Australian Government Plans to Curb Google’s Capability to Sell Targeted Ads

The Australian Competition and Consumer Commission has called for new powers to limit Google’s use of internet data to sell customized advertisements, joining other authorities in claiming that the company has a monopoly on the market harming publishers, advertisers, and consumers.

The comments made in a report published on September 28 align Australia with Europe and the United Kingdom, where regulators are trying to prevent Alphabet from outbidding rival advertisers by using data collected from people’s online searches – including on maps and YouTube – to place marketing material.

“The Europeans and the UK are consulting on such laws at the moment, and we’re going to be trying to align with them over the next year,” Australian Competition and Consumer Commission (ACCC) Chair Rod Sims said.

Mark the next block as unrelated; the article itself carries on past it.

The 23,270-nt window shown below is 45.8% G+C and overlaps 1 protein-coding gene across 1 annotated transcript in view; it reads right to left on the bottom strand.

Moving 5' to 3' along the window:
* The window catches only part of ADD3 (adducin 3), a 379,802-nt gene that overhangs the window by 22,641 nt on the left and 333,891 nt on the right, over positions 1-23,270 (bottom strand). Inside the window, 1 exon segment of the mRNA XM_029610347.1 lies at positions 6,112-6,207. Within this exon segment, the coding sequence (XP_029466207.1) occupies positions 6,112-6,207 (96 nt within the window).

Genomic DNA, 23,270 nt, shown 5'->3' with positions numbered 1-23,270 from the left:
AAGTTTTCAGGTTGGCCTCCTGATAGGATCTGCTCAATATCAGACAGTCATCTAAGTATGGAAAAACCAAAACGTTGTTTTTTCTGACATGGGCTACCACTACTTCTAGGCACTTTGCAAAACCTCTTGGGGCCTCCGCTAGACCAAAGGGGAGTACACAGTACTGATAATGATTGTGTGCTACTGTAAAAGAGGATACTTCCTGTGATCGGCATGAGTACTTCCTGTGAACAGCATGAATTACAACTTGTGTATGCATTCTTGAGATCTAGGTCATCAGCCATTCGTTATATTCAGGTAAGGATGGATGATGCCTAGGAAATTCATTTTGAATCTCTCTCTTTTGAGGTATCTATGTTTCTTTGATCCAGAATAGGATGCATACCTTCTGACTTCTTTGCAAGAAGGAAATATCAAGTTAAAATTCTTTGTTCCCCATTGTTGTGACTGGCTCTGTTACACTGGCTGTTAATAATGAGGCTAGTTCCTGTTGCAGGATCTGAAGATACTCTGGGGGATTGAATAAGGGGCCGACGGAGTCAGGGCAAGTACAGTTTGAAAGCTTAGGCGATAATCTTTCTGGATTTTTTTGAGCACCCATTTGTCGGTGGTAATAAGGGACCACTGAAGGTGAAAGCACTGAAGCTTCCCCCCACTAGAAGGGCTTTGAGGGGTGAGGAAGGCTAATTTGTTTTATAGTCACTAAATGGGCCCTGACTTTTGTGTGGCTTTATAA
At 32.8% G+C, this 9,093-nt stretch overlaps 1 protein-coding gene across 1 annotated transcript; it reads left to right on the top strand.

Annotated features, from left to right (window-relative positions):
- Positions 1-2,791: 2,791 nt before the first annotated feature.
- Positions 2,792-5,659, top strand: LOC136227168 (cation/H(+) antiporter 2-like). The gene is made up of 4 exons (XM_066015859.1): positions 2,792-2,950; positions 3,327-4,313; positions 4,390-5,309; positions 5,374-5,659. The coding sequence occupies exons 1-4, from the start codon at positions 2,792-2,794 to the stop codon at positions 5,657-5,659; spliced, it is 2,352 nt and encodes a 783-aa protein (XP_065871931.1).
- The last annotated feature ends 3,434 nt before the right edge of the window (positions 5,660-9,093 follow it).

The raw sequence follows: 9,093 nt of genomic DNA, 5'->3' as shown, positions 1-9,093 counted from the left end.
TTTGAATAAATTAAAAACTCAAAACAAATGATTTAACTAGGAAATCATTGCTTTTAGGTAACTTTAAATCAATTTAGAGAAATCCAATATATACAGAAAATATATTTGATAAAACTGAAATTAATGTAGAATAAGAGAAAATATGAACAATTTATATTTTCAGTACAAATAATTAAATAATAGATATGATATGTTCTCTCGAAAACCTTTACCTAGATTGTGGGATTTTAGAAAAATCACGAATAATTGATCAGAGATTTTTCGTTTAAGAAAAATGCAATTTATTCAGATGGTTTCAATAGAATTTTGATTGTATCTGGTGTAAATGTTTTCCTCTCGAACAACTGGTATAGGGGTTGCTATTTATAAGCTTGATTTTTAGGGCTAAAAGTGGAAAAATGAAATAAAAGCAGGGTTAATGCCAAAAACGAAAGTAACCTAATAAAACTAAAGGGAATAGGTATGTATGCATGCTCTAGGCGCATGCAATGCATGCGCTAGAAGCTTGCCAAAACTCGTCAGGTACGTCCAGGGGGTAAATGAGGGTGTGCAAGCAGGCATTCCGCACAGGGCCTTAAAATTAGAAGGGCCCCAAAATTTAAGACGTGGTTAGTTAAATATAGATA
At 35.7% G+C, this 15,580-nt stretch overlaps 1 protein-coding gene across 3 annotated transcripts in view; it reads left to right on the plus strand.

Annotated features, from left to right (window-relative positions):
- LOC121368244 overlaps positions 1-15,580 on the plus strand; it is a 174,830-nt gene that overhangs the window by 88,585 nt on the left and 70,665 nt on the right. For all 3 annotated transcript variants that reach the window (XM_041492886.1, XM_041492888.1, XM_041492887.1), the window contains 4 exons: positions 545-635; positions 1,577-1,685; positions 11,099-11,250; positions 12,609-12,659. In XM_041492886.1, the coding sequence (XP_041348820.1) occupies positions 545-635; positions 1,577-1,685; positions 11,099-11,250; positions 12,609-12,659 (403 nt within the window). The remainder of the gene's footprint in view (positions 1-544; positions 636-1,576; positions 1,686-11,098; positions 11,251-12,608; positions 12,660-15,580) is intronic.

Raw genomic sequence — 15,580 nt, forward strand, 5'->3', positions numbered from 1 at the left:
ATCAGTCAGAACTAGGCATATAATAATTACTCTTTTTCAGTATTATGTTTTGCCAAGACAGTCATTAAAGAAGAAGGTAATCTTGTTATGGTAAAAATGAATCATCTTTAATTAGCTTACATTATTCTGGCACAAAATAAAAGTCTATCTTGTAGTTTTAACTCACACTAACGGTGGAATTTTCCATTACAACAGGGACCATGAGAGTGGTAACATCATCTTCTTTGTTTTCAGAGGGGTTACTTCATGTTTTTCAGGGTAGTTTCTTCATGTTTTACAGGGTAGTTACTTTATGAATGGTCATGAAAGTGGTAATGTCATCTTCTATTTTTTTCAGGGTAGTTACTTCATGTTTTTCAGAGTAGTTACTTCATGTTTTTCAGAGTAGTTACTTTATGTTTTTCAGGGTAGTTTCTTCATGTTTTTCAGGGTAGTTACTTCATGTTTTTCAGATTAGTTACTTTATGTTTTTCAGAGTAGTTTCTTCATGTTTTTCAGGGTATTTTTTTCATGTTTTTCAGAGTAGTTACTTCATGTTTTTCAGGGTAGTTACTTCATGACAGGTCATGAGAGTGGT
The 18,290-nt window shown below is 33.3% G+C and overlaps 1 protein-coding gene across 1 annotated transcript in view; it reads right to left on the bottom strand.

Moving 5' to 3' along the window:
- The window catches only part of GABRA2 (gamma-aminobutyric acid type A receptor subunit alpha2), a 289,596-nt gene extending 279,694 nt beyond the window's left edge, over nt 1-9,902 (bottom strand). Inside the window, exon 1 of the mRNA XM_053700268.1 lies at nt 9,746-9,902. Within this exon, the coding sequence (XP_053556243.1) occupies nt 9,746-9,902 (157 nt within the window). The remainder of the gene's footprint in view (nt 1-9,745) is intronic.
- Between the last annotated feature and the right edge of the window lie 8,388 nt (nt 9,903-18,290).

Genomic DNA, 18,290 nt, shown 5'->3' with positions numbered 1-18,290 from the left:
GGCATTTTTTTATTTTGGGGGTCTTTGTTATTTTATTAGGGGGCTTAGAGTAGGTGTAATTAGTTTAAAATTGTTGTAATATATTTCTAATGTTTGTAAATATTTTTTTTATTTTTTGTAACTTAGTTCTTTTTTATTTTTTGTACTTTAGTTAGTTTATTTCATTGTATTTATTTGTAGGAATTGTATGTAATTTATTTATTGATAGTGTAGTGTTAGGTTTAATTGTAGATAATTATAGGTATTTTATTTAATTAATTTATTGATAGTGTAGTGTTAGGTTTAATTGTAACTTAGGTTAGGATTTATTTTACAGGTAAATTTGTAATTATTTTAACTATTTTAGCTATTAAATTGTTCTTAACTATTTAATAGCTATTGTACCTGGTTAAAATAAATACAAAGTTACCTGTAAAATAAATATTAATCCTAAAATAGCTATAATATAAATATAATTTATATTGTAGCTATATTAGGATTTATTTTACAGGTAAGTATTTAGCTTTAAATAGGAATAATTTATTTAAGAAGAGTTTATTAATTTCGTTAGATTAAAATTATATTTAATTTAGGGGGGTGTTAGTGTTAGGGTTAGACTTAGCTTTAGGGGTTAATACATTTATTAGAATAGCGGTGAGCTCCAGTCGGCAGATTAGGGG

Following the report’s publication, Google stated that its advertising division supported over 15,000 Australian employment and contributed $2.45 billion to the Australian economy each year.

“As one of the many advertising technology providers in Australia, we will continue to work collaboratively with industry and regulators to support a healthy ads ecosystem,” a spokesperson said.

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